Select Page


The media has been information-bombing us with stories about alternative fuel sources as a way to deal with global warming. Here’s a very simple, very quick breakdown of a misunderstood alternative fuel – algae biodiesel.

What is algae?

Algae comes in many forms: seaweed, fungus, kelp, and moss. It’s any kind of simple, prokaryotic organism. In the taxonomic world, it ranks right up there with bacteria in that its cells do not have nuclei. Almost every other living thing on Earth is made up of a cells with a nucleus. So this type of creature is biologically quite ancient.

How can algae be an alternative fuel source?

Inside the walls of the algae cells are stored lipids (fats or oils) that are used for fuel. Fats and oils contain incredible amounts of compacted and concentrated energy. There are at least four methods of extraction, but in the spirit of simplicity, here is what happens: the lipids are pressed out of the cells through a combination chemical and mechanical process. The chemical reaction loosens the lipids from the cell wall, and a mechanical “press” separates it completely from the plant–very similar to how olive oil is made. There are two more chemical reactions that take place to refine and purify this oil to make it into usable biodiesel.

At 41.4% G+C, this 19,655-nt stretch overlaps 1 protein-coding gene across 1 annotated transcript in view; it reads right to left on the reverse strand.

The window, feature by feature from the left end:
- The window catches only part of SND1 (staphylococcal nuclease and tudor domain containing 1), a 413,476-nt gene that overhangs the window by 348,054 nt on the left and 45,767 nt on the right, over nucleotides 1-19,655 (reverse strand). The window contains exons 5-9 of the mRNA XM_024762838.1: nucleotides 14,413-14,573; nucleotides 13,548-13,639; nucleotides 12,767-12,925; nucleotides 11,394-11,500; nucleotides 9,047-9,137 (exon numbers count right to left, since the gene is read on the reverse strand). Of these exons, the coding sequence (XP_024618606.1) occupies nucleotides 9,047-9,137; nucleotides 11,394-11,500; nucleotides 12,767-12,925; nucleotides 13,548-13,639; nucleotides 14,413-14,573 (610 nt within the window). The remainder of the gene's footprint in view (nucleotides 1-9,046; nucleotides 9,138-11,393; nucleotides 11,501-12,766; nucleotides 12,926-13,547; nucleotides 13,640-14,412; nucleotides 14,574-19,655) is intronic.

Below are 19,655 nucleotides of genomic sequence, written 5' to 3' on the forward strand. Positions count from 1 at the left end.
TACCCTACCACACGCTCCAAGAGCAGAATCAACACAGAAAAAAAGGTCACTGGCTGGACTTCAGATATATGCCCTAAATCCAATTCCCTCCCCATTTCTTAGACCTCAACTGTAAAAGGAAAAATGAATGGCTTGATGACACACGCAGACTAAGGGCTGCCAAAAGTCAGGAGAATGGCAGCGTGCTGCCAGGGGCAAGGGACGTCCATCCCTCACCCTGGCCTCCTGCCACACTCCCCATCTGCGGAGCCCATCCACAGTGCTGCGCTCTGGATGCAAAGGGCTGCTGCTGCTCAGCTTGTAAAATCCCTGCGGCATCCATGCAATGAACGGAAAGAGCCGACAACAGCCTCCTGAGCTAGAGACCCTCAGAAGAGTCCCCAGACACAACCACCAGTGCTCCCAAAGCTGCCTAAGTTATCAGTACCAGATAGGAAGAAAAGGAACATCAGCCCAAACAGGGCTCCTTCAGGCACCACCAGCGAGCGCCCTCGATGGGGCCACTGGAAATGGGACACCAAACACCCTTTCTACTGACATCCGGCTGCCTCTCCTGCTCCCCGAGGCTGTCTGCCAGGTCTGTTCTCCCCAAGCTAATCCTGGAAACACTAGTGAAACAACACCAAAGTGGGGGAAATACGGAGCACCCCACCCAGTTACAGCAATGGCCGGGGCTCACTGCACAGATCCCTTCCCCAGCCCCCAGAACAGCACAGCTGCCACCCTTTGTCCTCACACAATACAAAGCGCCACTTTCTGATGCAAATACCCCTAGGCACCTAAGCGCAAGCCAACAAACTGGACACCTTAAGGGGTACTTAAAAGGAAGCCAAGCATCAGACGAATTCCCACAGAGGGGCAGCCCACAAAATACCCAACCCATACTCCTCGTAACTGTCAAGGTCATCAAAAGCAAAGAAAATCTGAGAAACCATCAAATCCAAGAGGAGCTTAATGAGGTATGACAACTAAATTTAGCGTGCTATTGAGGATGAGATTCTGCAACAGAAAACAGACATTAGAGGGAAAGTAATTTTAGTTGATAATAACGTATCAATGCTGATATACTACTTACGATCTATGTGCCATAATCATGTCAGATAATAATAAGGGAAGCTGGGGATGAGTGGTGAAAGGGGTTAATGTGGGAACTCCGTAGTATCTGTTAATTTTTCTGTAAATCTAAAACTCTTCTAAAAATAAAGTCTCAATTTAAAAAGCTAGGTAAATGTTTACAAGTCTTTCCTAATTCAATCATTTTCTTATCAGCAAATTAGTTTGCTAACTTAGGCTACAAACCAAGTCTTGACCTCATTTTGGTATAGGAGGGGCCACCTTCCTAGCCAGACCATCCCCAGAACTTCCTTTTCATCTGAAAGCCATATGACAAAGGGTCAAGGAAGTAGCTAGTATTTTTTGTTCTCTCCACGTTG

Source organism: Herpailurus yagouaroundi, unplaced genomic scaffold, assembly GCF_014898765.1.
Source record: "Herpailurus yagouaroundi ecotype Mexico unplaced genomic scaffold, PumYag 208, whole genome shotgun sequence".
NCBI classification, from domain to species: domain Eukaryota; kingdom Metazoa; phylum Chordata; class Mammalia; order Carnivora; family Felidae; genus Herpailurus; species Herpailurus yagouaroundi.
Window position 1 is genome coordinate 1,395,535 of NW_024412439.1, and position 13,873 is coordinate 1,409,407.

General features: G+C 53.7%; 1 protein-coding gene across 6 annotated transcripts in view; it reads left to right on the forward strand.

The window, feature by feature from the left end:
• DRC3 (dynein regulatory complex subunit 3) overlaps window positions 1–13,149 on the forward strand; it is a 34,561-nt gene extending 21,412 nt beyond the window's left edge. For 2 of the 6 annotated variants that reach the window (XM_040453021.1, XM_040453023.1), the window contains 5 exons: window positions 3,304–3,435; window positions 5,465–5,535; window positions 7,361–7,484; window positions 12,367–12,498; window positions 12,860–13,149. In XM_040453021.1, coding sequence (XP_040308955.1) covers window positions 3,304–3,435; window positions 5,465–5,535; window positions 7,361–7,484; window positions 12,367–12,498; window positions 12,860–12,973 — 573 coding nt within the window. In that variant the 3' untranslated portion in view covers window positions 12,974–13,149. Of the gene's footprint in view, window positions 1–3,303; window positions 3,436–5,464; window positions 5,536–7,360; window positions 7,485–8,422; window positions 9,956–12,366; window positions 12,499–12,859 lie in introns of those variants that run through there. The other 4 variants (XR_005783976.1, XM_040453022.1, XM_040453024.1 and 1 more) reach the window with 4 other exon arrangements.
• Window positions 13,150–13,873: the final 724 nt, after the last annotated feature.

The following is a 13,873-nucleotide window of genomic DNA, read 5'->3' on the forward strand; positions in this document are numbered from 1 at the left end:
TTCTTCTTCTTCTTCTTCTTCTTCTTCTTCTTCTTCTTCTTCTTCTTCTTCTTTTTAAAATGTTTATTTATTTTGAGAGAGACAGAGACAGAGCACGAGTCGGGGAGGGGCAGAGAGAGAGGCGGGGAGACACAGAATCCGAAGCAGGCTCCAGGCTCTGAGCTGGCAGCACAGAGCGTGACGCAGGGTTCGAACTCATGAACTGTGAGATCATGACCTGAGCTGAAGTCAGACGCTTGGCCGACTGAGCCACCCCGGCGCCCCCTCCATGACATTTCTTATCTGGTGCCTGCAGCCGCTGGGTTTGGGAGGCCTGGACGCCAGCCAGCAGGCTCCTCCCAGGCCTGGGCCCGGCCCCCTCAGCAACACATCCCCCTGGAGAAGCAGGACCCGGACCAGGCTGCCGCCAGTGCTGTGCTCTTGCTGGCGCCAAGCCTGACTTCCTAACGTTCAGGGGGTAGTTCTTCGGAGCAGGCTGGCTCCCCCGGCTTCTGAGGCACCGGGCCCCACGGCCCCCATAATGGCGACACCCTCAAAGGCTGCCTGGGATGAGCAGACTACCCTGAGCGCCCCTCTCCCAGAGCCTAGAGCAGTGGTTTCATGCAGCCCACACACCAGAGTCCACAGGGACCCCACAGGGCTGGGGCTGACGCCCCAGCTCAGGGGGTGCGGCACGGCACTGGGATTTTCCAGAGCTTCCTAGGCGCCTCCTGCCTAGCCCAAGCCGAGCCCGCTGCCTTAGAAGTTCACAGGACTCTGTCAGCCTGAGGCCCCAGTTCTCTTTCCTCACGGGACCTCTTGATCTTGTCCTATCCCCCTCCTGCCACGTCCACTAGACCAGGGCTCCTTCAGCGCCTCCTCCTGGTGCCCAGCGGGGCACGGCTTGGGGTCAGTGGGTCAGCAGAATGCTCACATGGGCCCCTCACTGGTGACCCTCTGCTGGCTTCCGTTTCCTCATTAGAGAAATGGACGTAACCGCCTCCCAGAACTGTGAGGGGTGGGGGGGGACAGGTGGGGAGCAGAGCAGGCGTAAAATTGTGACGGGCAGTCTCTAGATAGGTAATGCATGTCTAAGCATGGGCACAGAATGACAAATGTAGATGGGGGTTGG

If the technology for this alternative fuel source is at least ten years away, why do I need to know about it?

Being an informed consumer not only means making the best purchases from the choices currently available on the market; it also means voting for politicians who support research and development subsidies for these alternative fuel industries, so that they may be available in the future.

Earthgarage – Greener Car. Fatter Wallet.